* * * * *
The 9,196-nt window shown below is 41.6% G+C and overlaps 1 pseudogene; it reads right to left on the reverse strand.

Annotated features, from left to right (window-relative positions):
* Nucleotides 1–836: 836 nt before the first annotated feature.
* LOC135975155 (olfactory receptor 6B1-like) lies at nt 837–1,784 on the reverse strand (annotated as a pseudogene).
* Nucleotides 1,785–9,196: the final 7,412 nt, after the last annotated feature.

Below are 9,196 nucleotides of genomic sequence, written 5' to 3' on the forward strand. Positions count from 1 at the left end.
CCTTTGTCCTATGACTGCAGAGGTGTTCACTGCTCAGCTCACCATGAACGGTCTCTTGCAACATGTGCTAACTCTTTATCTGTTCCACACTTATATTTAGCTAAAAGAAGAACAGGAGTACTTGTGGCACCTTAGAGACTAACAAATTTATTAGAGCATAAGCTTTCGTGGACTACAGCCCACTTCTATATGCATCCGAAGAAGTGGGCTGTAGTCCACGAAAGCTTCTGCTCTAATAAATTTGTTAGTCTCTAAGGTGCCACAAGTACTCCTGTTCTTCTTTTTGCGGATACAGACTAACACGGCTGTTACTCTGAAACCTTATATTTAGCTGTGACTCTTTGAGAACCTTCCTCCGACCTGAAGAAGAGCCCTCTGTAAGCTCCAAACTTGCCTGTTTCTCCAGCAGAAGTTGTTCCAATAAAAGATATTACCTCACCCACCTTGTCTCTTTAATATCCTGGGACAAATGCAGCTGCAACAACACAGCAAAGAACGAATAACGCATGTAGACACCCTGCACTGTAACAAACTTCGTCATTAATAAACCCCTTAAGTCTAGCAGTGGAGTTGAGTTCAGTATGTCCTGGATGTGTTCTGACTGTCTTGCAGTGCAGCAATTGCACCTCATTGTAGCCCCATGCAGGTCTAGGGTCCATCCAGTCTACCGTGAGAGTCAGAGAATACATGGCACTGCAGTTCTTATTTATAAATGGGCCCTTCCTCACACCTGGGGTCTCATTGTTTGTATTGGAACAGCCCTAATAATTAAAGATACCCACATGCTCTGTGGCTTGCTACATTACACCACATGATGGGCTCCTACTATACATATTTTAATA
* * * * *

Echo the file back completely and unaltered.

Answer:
The 9,196-nt window shown below is 41.6% G+C and overlaps 1 pseudogene; it reads right to left on the reverse strand.

Annotated features, from left to right (window-relative positions):
* Nucleotides 1–836: 836 nt before the first annotated feature.
* LOC135975155 (olfactory receptor 6B1-like) lies at nt 837–1,784 on the reverse strand (annotated as a pseudogene).
* Nucleotides 1,785–9,196: the final 7,412 nt, after the last annotated feature.

Below are 9,196 nucleotides of genomic sequence, written 5' to 3' on the forward strand. Positions count from 1 at the left end.
CCTTTGTCCTATGACTGCAGAGGTGTTCACTGCTCAGCTCACCATGAACGGTCTCTTGCAACATGTGCTAACTCTTTATCTGTTCCACACTTATATTTAGCTAAAAGAAGAACAGGAGTACTTGTGGCACCTTAGAGACTAACAAATTTATTAGAGCATAAGCTTTCGTGGACTACAGCCCACTTCTATATGCATCCGAAGAAGTGGGCTGTAGTCCACGAAAGCTTCTGCTCTAATAAATTTGTTAGTCTCTAAGGTGCCACAAGTACTCCTGTTCTTCTTTTTGCGGATACAGACTAACACGGCTGTTACTCTGAAACCTTATATTTAGCTGTGACTCTTTGAGAACCTTCCTCCGACCTGAAGAAGAGCCCTCTGTAAGCTCCAAACTTGCCTGTTTCTCCAGCAGAAGTTGTTCCAATAAAAGATATTACCTCACCCACCTTGTCTCTTTAATATCCTGGGACAAATGCAGCTGCAACAACACAGCAAAGAACGAATAACGCATGTAGACACCCTGCACTGTAACAAACTTCGTCATTAATAAACCCCTTAAGTCTAGCAGTGGAGTTGAGTTCAGTATGTCCTGGATGTGTTCTGACTGTCTTGCAGTGCAGCAATTGCACCTCATTGTAGCCCCATGCAGGTCTAGGGTCCATCCAGTCTACCGTGAGAGTCAGAGAATACATGGCACTGCAGTTCTTATTTATAAATGGGCCCTTCCTCACACCTGGGGTCTCATTGTTTGTATTGGAACAGCCCTAATAATTAAAGATACCCACATGCTCTGTGGCTTGCTACATTACACCACATGATGGGCTCCTACTATACATATTTTAATA